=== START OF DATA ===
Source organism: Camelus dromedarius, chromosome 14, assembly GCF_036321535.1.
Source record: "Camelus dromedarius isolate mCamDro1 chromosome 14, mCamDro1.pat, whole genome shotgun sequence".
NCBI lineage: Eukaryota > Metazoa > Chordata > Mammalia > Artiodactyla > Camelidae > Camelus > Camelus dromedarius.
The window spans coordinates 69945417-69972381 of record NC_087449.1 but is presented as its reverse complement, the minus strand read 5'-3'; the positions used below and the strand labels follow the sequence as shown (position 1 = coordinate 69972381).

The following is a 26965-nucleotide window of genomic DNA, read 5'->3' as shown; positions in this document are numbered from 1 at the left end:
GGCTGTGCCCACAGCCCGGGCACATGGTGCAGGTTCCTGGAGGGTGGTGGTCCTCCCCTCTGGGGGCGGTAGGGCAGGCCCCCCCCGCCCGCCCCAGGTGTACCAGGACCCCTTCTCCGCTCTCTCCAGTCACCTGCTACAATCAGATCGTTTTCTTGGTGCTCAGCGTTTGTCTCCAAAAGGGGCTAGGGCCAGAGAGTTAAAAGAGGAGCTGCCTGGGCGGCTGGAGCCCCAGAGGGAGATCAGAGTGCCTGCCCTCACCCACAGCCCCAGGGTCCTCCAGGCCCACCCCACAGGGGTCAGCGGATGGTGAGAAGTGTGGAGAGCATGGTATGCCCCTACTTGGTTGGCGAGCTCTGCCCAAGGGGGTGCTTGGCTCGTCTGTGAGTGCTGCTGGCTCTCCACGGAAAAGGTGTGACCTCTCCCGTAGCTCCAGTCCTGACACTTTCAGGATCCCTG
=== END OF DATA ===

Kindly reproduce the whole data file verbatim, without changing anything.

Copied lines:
Source organism: Camelus dromedarius, chromosome 14, assembly GCF_036321535.1.
Source record: "Camelus dromedarius isolate mCamDro1 chromosome 14, mCamDro1.pat, whole genome shotgun sequence".
NCBI lineage: Eukaryota > Metazoa > Chordata > Mammalia > Artiodactyla > Camelidae > Camelus > Camelus dromedarius.
The window spans coordinates 69945417-69972381 of record NC_087449.1 but is presented as its reverse complement, the minus strand read 5'-3'; the positions used below and the strand labels follow the sequence as shown (position 1 = coordinate 69972381).

The following is a 26965-nucleotide window of genomic DNA, read 5'->3' as shown; positions in this document are numbered from 1 at the left end:
GGCTGTGCCCACAGCCCGGGCACATGGTGCAGGTTCCTGGAGGGTGGTGGTCCTCCCCTCTGGGGGCGGTAGGGCAGGCCCCCCCCGCCCGCCCCAGGTGTACCAGGACCCCTTCTCCGCTCTCTCCAGTCACCTGCTACAATCAGATCGTTTTCTTGGTGCTCAGCGTTTGTCTCCAAAAGGGGCTAGGGCCAGAGAGTTAAAAGAGGAGCTGCCTGGGCGGCTGGAGCCCCAGAGGGAGATCAGAGTGCCTGCCCTCACCCACAGCCCCAGGGTCCTCCAGGCCCACCCCACAGGGGTCAGCGGATGGTGAGAAGTGTGGAGAGCATGGTATGCCCCTACTTGGTTGGCGAGCTCTGCCCAAGGGGGTGCTTGGCTCGTCTGTGAGTGCTGCTGGCTCTCCACGGAAAAGGTGTGACCTCTCCCGTAGCTCCAGTCCTGACACTTTCAGGATCCCTG